Countdown to ANH Academy Week 2017: Look forward to valuable feedback
As we aware, the Sustainable Development Goals (SDGs) are aimed at reducing hunger and poverty, as well as promoting health and nutrition. My mini-poster presentation at ANH Academy Week while being in line with Research Question under Pillar 2.1 of the LANSA programme - How do policies and strategies influence poverty and the nutrition impact of agriculture? - will be a snapshot on the production and consumption of pulses in India and the connection to achieving the SDGs.
My research on pulses
I am examining state-wise growth performance in area, production and yield for major pulses and for the consumption side – it is an analysis of the patterns in consumption using the 61st and 68th rounds of the National Sample Survey (NSS) corresponding to the years 2004-05 and 2011-12.
In India, the area and production under pulses has been almost stagnant in the time period starting early 2000. Given that the country has a demand-supply gap in pulses and needs to import to make-up for the 5-6 million tonnes deficit in imports, it becomes prudent to increase domestic production. It is only after 2009-10 that the Recommended Dietary Allowance of 40 grams per day per capita has been met (after accounting for imports). Different pulses are consumed in different states - Black Gram is more popular in the southern states and Bengal Gram in northern states.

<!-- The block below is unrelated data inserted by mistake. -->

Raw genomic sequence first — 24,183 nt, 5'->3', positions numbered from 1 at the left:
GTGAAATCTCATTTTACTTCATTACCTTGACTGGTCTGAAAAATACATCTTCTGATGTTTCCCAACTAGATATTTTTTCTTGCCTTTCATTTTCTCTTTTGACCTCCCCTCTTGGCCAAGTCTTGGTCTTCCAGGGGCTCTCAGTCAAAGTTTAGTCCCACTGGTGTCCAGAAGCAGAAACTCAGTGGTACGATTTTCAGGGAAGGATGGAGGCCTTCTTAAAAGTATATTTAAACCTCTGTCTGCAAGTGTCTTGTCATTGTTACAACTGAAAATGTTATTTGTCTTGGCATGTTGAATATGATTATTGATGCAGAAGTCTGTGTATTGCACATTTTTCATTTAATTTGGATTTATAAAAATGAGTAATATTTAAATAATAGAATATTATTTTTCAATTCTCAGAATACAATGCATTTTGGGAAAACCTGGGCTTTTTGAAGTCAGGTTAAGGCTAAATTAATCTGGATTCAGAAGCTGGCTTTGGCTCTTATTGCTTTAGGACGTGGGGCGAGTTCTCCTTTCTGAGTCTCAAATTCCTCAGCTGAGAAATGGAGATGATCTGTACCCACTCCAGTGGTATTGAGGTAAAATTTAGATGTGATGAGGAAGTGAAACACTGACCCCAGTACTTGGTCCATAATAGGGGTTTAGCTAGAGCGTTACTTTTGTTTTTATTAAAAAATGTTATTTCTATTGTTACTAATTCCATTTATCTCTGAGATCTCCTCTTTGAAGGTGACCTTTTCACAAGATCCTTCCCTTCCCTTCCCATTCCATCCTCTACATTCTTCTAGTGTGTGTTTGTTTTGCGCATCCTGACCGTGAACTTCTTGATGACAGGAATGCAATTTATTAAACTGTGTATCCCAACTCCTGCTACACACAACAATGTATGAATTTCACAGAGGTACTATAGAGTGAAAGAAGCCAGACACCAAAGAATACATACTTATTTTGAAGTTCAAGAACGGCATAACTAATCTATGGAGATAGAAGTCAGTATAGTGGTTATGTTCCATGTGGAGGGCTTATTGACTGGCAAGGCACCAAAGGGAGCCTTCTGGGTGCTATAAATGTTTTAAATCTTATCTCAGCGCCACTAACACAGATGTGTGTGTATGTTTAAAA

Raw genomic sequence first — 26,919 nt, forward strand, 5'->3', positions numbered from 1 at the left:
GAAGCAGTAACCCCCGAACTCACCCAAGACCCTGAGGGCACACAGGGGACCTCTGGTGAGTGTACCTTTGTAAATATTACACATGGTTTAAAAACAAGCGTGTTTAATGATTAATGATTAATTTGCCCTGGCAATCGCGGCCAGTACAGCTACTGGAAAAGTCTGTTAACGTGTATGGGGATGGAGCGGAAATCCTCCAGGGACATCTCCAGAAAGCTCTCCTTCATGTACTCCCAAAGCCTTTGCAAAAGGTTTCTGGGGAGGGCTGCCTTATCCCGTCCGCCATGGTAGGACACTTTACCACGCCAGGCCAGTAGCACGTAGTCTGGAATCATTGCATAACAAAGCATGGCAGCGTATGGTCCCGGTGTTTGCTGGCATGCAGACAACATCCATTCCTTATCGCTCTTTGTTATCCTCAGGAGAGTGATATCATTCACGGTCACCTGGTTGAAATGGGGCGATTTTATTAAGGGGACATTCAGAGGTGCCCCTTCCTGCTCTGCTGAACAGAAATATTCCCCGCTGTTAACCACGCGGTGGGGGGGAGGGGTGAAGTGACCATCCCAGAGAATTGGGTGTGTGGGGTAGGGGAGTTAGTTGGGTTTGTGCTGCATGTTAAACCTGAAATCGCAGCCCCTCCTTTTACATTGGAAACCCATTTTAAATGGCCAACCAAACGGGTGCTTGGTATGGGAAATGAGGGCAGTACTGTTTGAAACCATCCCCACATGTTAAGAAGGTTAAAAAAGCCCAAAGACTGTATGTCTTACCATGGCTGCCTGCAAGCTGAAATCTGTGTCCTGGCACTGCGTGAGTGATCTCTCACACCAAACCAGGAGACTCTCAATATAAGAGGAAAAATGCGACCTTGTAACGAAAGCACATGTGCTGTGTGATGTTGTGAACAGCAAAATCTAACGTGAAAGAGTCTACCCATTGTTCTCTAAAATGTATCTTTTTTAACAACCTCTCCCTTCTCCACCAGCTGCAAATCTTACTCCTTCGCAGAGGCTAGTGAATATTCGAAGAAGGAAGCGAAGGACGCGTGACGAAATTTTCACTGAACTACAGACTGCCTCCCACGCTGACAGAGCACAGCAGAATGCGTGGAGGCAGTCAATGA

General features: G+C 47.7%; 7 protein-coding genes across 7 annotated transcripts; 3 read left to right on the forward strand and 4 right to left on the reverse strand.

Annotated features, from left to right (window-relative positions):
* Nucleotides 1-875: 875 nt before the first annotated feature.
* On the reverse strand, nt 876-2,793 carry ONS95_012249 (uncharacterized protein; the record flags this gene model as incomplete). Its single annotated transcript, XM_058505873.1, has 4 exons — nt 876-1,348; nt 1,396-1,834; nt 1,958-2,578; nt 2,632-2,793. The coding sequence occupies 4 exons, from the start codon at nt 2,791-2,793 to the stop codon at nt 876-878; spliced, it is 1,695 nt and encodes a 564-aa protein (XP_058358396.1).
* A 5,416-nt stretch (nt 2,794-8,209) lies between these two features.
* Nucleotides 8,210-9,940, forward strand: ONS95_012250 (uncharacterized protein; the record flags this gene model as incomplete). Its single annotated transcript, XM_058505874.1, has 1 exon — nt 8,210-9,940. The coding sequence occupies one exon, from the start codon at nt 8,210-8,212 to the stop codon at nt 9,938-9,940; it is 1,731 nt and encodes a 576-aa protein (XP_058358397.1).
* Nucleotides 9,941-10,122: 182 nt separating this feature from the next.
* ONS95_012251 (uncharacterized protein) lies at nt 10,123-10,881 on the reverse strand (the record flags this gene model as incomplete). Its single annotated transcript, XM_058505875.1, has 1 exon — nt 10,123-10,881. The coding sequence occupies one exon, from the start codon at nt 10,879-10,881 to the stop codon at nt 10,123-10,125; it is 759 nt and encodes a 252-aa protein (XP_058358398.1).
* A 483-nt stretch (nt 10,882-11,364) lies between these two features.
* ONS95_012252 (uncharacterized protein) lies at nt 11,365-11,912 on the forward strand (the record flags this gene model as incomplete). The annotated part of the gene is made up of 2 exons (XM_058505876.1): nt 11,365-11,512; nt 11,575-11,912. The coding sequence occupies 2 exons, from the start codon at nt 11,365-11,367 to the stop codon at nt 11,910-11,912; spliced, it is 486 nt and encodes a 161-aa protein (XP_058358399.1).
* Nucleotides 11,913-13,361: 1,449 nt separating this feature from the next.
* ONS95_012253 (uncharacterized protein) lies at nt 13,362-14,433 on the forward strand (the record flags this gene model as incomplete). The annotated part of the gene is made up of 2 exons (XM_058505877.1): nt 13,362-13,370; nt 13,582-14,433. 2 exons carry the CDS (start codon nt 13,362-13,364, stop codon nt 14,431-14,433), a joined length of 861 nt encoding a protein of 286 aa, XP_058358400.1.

For the 68th round of the NSS, a detailed food consumption analysis using the Seemingly Unrelated Regression Estimation (SURE) was undertaken for important food groups viz. cereals, Bengal gram, red gram, green gram, black gram, lentils, milk, oil, potato, onion and green leafy vegetables. We find that income (Monthly Per Capita Expenditure) is positively associated with the consumption of various food groups. The rural sector has a higher consumption of pulses than the urban sector. This could be attributed to the consumption of more processed food in the urban sector. In terms of occupation, agricultural labourers do tend to consume higher amounts of pulses than other categories. Tamil Nadu and Andhra Pradesh show higher consumption of pulses. This is expected as these states distribute pulses in the Public Distribution System.
Value of ANH Academy Week
This is just an introduction to the interesting analysis I am working on, and I very much looking forward to participating and engaging at the ANH Academy Week where I will present a deeper insight into the pulse situation in India, and meet global researchers for valuable feedback on my research.
The Agriculture, Nutrition & Health (ANH) Academy in partnership with the Feed the Future Innovation Lab for Nutrition will jointly host the 2 Agriculture, Nutrition and Health (ANH) Academy week and the 5 Annual Feed the Future Innovation Lab for Nutrition (Nutrition Innovation Lab) Agriculture-Nutrition Scientific Symposium on The ANH Academy and the Nutrition Innovation Lab invite the global community to participate in this event.
Contributed by Priya Rampal, Post Doctoral Fellow, LANSA-MSSRF.
Photo credit - LANSA.